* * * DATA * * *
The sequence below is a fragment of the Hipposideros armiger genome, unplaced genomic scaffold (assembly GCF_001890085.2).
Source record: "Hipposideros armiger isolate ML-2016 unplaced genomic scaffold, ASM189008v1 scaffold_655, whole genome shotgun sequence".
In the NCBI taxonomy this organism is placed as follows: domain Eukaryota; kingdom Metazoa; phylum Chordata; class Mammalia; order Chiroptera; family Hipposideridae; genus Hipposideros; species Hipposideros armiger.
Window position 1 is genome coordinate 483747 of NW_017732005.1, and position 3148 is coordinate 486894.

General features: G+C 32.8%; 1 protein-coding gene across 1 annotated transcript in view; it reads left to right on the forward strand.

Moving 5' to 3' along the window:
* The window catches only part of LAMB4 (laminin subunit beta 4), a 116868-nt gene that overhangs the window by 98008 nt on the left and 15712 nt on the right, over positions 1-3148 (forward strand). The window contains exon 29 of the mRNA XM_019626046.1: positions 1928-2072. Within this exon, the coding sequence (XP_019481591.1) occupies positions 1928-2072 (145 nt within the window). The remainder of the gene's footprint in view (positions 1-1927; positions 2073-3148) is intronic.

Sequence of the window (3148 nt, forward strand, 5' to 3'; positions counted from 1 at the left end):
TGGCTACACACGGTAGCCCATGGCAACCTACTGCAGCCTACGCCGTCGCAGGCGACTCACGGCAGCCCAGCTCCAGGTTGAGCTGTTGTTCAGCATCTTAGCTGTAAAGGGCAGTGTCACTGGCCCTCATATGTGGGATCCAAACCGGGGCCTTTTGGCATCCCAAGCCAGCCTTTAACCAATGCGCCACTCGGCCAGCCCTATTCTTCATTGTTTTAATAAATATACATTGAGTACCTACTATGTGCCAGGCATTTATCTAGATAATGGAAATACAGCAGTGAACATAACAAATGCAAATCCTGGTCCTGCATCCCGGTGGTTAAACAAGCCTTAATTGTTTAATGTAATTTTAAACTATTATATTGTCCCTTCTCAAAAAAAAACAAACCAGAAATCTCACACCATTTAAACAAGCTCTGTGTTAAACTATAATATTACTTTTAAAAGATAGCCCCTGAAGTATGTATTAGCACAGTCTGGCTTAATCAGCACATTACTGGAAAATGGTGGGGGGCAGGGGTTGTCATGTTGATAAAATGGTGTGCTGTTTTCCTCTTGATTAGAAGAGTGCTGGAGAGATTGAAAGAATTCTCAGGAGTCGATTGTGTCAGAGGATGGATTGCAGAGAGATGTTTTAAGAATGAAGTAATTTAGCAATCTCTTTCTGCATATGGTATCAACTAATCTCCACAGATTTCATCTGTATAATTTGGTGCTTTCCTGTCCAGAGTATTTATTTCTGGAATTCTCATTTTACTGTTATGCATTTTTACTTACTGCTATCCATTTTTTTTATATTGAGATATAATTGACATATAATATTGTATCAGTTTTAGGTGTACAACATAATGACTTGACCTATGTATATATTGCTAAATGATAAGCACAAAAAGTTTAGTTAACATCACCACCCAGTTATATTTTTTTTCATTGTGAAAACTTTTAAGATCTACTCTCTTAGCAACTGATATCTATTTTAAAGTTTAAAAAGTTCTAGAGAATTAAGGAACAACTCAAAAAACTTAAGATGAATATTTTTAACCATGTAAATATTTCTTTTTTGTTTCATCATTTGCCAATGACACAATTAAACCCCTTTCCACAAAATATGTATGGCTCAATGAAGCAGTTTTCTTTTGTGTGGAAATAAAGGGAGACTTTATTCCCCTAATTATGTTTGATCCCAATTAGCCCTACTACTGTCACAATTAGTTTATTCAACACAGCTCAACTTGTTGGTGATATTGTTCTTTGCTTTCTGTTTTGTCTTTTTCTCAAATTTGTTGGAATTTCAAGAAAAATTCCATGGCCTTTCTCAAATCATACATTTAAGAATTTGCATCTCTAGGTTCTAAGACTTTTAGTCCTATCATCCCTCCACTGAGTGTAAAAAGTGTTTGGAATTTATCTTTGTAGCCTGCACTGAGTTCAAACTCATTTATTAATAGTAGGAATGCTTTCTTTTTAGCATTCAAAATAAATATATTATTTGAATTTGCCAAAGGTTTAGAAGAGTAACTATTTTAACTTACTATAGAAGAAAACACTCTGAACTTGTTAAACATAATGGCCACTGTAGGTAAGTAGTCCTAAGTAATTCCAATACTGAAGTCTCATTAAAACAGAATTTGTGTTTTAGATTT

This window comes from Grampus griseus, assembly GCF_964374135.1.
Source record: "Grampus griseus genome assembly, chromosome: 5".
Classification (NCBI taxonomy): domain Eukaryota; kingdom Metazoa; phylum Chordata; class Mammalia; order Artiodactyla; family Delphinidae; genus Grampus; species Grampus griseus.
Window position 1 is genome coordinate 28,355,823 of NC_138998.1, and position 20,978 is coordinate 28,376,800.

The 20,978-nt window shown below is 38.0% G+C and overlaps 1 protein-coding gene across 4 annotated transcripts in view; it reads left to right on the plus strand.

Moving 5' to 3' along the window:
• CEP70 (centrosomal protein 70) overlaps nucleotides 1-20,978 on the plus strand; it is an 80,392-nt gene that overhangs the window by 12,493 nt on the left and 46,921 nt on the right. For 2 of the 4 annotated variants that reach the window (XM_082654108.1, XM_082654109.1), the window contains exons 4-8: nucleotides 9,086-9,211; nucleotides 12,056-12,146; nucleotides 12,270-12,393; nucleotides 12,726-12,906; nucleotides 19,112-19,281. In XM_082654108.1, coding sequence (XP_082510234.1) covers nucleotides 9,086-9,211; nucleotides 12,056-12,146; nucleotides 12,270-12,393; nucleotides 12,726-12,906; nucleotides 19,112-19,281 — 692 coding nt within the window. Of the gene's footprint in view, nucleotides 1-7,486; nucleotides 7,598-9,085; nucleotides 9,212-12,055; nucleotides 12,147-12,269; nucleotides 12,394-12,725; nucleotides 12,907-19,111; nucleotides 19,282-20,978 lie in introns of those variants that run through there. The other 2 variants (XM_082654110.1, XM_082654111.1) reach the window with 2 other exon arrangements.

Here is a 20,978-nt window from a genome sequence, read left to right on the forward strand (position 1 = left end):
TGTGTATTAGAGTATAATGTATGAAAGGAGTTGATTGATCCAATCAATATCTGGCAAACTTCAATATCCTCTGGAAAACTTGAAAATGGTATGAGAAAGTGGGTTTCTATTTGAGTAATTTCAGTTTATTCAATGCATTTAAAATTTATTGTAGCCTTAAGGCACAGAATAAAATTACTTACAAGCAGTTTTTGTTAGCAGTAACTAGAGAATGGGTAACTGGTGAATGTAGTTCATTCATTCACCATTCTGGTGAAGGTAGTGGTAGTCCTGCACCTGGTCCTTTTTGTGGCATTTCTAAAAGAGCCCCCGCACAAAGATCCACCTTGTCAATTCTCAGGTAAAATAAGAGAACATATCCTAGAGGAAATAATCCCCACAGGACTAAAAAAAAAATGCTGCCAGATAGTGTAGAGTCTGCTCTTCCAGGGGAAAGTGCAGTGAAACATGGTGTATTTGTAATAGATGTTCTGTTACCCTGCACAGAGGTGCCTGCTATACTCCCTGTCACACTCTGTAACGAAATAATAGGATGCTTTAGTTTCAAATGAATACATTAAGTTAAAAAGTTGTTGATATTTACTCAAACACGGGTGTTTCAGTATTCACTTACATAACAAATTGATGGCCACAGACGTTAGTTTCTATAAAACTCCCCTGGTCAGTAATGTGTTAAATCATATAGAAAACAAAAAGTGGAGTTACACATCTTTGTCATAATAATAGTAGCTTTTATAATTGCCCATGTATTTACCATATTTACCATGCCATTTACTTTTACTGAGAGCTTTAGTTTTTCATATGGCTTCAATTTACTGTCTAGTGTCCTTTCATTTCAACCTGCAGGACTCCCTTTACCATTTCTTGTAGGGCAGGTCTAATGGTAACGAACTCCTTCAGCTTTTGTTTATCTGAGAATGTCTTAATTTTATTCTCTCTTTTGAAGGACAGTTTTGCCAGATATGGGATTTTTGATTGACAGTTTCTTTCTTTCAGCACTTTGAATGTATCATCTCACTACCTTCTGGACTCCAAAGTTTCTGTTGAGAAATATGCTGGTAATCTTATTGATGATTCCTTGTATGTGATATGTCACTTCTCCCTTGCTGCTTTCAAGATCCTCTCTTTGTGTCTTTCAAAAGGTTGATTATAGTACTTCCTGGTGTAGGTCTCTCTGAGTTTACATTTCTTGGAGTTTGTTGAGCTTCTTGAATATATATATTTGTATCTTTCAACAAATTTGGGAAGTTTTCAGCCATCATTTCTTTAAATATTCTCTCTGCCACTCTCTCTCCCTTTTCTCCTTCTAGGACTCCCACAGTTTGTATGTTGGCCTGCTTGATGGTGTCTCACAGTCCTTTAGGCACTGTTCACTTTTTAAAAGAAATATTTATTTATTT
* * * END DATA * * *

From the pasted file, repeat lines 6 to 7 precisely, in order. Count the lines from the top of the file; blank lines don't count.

Moving 5' to 3' along the window:
* The window catches only part of LAMB4 (laminin subunit beta 4), a 116868-nt gene that overhangs the window by 98008 nt on the left and 15712 nt on the right, over positions 1-3148 (forward strand). The window contains exon 29 of the mRNA XM_019626046.1: positions 1928-2072. Within this exon, the coding sequence (XP_019481591.1) occupies positions 1928-2072 (145 nt within the window). The remainder of the gene's footprint in view (positions 1-1927; positions 2073-3148) is intronic.